Monday, November 2, 2015
Just Price Theory: Not So Crazy After All?
When I first heard about the "pharmabro" guy who bought the rights to a drug and then immediately raised the price from $13.50 per pill to $750, I knew things would get interesting.
Because from one point of view: isn't that just capitalism? If supply and demand mean you can make a profit at that price, then isn't that the price you should set? But from another point of view, it's pretty outrageous. So I wondered: beyond saying "I hate you," what form would the outrage take?
Back in the day -- way way back in the day -- it might have been easy to explain the outrageousness, because you could simply say that the drug was overpriced relative to its actual value -- its "just price." In "just price theory," there is a price for a good that reflects the value of fairness: to charge $1,000 dollars for a bottle of water in a disaster zone would be unfair because, in some sense, the water isn't worth that much in reality. It's not a "just price."
To our modern ears this sounds weirdly metaphysical. And from the point of view of modern economics, it doesn't really make sense to talk about a "just price." Value is thought to be relative -- there is no value in reality, there are just facts about what people are willing to pay. That is to say: what something is worth is in the eye of the beholder. How could you say what something is "really" worth? You can't. The just price theory faded from view with modern notions of supply and demand.
To see how embedded rejection of the just price concept is, consider examples from this article about how human behavior diverges from what standard economic theory predicts. Here, authors Jolls, Thaler, and Sunstein express puzzlement about laws against price-gouging, usury, and ticket scalping. Why, they ask, would we choose to block mutually desired trades? They describe an experiment where they asked people: what if there were only one cabbage patch doll left, and the store decided to auction it off to the highest bidder? Three quarters of respondents said that would be unfair. But why would fairness be relevant?
Their answer to these questions appeals to the idea of "bounded self-interest." Bounded self-interest, like other forms of irrationality such as weakness of will and other anomalies, gets in the way of economically rational behavior. Bounded self-interest means we let norms like "fairness" influence our judgements for no good reason.
All of this to say: there's a lot of skepticism over the idea that fairness or justice has a respectable role to play in thinking about prices.
So I was very interested to see how often the issue with the drug price was taken to be just that: that the price increase wasn't fair and couldn't be justified given the particulars.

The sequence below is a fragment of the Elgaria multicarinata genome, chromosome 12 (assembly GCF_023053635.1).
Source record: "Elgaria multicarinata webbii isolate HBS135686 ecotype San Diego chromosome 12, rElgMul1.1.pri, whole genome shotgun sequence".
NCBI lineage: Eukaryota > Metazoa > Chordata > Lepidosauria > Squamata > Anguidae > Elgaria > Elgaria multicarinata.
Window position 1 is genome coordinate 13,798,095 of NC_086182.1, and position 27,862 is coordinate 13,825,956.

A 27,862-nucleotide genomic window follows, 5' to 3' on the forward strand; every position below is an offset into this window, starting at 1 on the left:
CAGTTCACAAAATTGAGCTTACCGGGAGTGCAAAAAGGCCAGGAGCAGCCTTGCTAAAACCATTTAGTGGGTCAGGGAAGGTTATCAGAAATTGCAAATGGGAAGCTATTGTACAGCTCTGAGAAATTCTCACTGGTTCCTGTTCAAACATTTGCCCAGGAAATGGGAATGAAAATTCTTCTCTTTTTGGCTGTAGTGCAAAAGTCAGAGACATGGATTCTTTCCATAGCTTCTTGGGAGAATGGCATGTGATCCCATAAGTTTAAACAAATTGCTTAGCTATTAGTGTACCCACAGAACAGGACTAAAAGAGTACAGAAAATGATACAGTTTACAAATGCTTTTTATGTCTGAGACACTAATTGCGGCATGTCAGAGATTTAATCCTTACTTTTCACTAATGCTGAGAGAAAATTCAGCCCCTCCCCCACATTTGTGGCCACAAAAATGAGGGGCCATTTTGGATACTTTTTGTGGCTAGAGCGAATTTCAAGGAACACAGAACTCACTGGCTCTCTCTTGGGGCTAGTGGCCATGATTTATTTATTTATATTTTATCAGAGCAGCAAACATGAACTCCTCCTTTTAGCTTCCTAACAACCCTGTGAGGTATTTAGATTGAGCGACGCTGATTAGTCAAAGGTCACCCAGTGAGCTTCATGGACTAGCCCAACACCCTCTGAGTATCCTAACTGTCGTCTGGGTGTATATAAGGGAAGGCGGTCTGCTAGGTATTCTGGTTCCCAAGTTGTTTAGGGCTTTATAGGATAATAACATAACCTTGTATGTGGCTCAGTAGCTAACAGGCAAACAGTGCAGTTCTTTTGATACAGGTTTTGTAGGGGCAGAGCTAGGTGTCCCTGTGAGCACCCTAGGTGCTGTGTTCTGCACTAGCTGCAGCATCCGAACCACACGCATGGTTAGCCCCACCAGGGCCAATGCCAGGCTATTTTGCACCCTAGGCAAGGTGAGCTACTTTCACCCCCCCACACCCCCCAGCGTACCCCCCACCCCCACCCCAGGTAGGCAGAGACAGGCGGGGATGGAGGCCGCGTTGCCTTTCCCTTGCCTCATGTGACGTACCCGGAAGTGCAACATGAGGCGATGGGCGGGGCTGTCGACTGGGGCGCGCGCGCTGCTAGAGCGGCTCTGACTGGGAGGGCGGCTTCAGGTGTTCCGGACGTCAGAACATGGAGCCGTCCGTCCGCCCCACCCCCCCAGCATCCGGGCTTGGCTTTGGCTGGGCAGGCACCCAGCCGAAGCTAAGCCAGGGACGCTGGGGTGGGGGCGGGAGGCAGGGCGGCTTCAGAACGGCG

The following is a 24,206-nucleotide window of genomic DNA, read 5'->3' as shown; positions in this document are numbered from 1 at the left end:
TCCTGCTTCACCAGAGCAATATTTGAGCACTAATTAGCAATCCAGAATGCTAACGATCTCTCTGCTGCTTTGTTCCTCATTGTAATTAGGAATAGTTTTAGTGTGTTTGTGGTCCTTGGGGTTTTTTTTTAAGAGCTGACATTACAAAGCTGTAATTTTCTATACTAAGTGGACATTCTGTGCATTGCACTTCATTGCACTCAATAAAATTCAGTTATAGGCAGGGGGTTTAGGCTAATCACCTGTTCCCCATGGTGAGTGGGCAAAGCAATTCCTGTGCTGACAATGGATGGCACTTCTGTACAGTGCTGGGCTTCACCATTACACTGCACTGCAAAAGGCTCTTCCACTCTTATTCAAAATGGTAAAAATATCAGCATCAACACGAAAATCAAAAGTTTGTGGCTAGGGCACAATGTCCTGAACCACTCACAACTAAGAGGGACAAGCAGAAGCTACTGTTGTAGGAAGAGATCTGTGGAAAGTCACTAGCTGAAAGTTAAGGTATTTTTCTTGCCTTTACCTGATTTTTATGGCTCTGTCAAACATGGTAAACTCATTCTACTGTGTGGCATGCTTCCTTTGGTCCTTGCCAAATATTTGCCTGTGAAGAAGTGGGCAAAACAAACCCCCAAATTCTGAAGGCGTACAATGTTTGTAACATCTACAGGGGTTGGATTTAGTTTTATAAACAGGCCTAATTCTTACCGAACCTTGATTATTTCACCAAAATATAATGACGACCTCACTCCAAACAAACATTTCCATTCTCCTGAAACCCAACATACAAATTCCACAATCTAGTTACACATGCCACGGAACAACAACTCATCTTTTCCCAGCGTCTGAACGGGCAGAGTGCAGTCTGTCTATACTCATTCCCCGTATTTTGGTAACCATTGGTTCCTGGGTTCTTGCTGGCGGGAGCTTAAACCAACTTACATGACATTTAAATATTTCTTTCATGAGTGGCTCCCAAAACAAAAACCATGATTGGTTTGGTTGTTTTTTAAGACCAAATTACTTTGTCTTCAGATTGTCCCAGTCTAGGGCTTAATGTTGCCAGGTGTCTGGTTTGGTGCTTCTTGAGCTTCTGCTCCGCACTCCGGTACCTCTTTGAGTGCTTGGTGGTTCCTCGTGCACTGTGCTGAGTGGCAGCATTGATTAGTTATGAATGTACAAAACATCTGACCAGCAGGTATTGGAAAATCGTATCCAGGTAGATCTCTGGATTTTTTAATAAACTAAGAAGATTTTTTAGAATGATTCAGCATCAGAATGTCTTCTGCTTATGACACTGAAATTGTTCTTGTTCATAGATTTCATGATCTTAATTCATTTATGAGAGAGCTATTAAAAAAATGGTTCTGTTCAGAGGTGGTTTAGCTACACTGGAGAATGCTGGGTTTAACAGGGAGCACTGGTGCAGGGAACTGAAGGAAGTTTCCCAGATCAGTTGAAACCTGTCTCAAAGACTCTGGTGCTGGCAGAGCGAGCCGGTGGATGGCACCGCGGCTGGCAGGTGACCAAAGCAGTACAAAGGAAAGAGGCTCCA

For example, this news story describes the fall out from the pharmabro's Reddit Ask Me Anything, in which a physician gained the applause of Reddit's masses by pressing him with questions about particulars. What improvements did the drug deliver over similar options? What changes had the company made to the drug to "warrant" the price increase?
"This I find is the main problem with your plan," the physician said. "That the solution is not worth $749."
Of course, it's open to anyone to just say that people in general don't understand economics, that their use of an intuitive "just price" theory shows they don't know was is going on. But I think this conclusion would be too quick.
What I think it shows, instead, is that a lot of people have in their minds and intuitive and value-based sense of how things are working when they're working in a relatively fair and just way, and that as long as the results of market activity track, in some vague way, those judgments, things are OK. And when those results spit out $1,000 for a bottle of water in a disaster zone, things are not OK.
There is resistance, I think, to lending credence to these intuitive and value-based judgments as telling us anything meaningful and important because they are vague, and because they rest on different kinds of considerations all mushed in together, and because they're hard to make precise.
As the Reddit discussion exemplifies, intuitive judgments about what's a fair price are probably based on a set of implicit and hazy beliefs about how much work and money the seller put into making a product, and how much money the seller is likely to make, and how much the people who need the product need it, and how much the people who need the product can pay. All of those judgments are relative to what other costs in society are and how money is working.
All of these are matters about which it's impossible to be precise. But just because these matters are often imprecise and multiple doesn't mean they're the wrong things to consider. Maybe judgments about just prices are complicated, pluralistic, intuitive, and imprecise. That doesn't make them wrong.
After all, the alternative, standard set up requires saying there's nothing wrong with selling $1,000 dollar bottles of water in a disaster zone and making a profit of $999 on each one, and that there's nothing wrong with a drug going from $1 dollar to $750 for no real reason.
And, in the end, isn't it better to have a messy and sensible idea than a precise and misguided one?